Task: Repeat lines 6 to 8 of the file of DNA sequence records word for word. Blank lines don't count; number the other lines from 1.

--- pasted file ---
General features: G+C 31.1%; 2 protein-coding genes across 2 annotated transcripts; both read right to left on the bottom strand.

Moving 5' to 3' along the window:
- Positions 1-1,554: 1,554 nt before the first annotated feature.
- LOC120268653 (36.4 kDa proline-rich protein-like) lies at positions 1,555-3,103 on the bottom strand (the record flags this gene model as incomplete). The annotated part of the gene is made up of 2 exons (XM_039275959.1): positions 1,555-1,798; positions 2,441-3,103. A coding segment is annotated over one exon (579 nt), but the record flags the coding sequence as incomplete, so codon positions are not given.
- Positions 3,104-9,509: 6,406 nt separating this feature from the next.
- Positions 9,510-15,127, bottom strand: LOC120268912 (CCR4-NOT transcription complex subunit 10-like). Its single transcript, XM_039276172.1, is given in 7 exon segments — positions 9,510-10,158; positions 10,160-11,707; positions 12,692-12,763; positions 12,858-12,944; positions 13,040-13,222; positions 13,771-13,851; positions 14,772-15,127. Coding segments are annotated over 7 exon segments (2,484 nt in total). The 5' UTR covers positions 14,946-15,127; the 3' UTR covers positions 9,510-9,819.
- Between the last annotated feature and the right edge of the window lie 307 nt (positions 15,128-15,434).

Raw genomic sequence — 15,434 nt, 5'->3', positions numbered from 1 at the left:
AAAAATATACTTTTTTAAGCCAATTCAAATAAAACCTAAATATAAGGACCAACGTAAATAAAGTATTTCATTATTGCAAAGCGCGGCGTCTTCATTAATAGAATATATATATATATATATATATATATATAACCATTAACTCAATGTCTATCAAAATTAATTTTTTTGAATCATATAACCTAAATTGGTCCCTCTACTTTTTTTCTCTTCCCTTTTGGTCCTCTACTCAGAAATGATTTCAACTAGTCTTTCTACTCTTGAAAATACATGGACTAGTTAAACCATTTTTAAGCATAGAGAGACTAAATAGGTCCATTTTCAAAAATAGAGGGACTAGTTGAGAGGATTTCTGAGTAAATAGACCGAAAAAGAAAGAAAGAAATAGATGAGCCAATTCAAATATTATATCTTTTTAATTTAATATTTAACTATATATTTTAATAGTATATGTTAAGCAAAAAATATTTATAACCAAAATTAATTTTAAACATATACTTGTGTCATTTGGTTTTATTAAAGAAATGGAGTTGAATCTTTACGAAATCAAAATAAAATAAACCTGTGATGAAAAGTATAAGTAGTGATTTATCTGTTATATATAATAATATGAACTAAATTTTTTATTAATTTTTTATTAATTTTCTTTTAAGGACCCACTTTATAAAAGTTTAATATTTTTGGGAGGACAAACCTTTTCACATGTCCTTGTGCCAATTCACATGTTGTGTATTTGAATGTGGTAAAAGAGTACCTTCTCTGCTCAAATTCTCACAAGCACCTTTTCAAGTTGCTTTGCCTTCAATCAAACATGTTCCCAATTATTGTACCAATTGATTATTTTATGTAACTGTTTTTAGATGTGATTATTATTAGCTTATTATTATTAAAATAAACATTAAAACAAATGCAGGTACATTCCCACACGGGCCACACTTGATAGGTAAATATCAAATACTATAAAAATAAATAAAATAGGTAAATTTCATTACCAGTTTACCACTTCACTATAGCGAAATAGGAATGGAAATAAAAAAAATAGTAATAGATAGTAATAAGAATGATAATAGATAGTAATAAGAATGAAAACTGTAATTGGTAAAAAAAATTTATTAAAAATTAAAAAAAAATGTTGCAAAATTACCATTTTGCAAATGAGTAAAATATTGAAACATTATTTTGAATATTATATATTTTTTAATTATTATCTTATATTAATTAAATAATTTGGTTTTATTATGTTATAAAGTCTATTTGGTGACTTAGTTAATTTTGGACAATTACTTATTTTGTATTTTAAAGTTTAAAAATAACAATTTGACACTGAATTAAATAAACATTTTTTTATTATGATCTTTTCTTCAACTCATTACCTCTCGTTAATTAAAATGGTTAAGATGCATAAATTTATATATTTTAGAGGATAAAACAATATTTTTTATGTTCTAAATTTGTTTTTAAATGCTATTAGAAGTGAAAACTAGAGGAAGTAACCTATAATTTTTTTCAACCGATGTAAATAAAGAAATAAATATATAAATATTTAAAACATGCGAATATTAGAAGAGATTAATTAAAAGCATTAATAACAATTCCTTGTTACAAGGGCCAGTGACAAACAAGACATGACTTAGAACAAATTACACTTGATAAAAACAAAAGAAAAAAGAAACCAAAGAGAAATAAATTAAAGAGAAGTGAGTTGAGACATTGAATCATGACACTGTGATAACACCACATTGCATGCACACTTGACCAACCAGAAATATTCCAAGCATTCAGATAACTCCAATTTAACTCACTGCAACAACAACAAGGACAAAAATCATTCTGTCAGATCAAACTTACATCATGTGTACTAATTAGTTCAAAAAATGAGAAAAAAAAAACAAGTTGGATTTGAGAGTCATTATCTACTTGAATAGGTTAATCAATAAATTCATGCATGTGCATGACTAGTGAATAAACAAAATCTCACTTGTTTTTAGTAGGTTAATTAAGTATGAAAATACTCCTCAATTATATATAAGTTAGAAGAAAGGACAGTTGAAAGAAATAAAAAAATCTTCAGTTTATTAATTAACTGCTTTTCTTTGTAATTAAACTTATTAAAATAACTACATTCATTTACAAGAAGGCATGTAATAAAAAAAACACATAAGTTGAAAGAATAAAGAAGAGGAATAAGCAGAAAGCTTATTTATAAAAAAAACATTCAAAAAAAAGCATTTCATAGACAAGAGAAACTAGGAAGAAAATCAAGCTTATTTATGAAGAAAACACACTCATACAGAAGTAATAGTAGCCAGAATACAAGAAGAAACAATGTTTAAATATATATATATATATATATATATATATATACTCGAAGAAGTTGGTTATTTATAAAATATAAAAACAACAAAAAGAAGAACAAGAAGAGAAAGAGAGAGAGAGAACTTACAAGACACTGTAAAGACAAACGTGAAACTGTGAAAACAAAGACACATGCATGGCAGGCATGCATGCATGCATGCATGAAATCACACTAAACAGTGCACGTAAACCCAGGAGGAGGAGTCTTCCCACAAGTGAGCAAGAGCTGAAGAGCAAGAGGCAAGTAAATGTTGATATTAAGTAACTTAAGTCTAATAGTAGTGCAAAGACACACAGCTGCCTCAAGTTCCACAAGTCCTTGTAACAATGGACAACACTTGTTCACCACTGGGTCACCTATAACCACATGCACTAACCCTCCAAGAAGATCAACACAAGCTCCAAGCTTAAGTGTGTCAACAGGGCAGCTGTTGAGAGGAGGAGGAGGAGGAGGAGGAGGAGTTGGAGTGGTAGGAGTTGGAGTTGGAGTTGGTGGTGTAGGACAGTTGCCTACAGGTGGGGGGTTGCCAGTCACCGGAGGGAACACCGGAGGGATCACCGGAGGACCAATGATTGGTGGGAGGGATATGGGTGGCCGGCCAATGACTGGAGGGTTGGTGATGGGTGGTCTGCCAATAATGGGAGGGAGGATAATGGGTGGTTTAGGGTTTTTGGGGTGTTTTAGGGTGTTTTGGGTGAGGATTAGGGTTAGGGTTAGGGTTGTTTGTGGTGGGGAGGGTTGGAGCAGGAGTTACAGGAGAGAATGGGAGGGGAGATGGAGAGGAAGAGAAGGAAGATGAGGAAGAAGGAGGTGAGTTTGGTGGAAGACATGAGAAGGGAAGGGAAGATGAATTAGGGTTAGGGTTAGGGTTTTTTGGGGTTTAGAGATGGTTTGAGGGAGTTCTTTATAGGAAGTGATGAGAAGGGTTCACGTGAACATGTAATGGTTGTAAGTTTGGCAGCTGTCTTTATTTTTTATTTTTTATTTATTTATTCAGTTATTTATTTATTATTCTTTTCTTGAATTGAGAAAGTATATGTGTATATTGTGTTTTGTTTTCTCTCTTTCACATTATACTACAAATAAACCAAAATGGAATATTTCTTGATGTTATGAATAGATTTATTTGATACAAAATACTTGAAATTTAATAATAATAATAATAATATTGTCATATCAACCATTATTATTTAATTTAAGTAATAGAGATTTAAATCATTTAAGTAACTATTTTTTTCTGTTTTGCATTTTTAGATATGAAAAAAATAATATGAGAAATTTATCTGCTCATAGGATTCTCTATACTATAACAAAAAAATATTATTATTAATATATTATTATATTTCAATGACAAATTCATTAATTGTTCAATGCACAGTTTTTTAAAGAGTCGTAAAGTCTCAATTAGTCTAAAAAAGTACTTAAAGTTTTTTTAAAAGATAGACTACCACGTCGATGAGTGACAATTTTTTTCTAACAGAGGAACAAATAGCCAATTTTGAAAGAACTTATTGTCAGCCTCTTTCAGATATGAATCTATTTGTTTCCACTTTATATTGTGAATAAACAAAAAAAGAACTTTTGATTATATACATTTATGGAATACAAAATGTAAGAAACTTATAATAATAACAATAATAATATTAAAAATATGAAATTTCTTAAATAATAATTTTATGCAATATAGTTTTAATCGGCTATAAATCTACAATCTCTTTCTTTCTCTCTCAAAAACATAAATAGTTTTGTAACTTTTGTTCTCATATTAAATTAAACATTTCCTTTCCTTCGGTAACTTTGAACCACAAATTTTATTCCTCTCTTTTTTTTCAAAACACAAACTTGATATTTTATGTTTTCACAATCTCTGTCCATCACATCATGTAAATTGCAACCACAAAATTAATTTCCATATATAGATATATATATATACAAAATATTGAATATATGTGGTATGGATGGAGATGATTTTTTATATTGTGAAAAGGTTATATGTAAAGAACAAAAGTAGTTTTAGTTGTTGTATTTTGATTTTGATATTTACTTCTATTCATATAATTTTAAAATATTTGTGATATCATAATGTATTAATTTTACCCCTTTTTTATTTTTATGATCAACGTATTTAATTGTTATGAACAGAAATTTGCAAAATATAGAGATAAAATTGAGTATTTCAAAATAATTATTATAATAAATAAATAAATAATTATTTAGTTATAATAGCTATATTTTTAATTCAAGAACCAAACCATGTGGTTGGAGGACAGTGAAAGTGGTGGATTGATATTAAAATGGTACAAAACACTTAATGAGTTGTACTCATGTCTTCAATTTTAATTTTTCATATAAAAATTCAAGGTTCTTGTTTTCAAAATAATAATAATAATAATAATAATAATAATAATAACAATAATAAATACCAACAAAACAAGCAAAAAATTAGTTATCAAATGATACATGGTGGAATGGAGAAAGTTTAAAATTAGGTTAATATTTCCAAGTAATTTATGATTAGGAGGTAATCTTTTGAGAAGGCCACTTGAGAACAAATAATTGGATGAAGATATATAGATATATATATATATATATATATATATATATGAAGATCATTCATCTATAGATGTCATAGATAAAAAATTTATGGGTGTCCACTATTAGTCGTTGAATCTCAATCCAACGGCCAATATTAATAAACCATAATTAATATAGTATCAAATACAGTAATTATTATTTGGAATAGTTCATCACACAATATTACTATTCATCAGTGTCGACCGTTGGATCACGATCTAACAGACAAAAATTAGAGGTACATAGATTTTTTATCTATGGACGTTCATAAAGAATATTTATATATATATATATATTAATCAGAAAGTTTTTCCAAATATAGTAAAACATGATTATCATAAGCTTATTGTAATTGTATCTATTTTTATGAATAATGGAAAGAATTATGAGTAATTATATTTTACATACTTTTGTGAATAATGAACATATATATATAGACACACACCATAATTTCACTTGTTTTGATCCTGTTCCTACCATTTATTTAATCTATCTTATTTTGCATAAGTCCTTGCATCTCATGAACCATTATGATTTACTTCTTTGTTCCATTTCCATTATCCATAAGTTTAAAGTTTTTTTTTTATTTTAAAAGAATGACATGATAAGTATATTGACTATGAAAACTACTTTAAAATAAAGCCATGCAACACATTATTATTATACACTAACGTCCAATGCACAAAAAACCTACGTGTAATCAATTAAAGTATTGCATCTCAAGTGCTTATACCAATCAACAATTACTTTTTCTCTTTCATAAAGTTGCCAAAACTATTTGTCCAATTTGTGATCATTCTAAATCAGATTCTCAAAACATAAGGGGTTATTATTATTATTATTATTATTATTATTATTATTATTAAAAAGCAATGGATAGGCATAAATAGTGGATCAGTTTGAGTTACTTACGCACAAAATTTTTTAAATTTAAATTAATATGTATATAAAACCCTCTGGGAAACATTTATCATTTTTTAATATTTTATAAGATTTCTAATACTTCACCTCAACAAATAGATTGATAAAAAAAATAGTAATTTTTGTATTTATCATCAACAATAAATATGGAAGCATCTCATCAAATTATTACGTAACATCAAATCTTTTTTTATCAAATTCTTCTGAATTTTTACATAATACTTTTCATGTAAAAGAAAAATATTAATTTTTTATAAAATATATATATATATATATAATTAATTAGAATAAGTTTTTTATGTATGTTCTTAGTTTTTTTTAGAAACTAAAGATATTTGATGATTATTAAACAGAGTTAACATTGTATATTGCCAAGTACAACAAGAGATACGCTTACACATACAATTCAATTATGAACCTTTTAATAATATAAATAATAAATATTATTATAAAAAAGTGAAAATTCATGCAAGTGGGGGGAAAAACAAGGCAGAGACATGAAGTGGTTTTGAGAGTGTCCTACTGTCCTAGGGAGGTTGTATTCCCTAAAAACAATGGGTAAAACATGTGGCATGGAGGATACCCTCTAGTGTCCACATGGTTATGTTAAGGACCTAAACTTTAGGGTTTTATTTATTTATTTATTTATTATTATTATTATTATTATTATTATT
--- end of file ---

- Positions 9,510-15,127, bottom strand: LOC120268912 (CCR4-NOT transcription complex subunit 10-like). Its single transcript, XM_039276172.1, is given in 7 exon segments — positions 9,510-10,158; positions 10,160-11,707; positions 12,692-12,763; positions 12,858-12,944; positions 13,040-13,222; positions 13,771-13,851; positions 14,772-15,127. Coding segments are annotated over 7 exon segments (2,484 nt in total). The 5' UTR covers positions 14,946-15,127; the 3' UTR covers positions 9,510-9,819.
- Between the last annotated feature and the right edge of the window lie 307 nt (positions 15,128-15,434).

Raw genomic sequence — 15,434 nt, 5'->3', positions numbered from 1 at the left: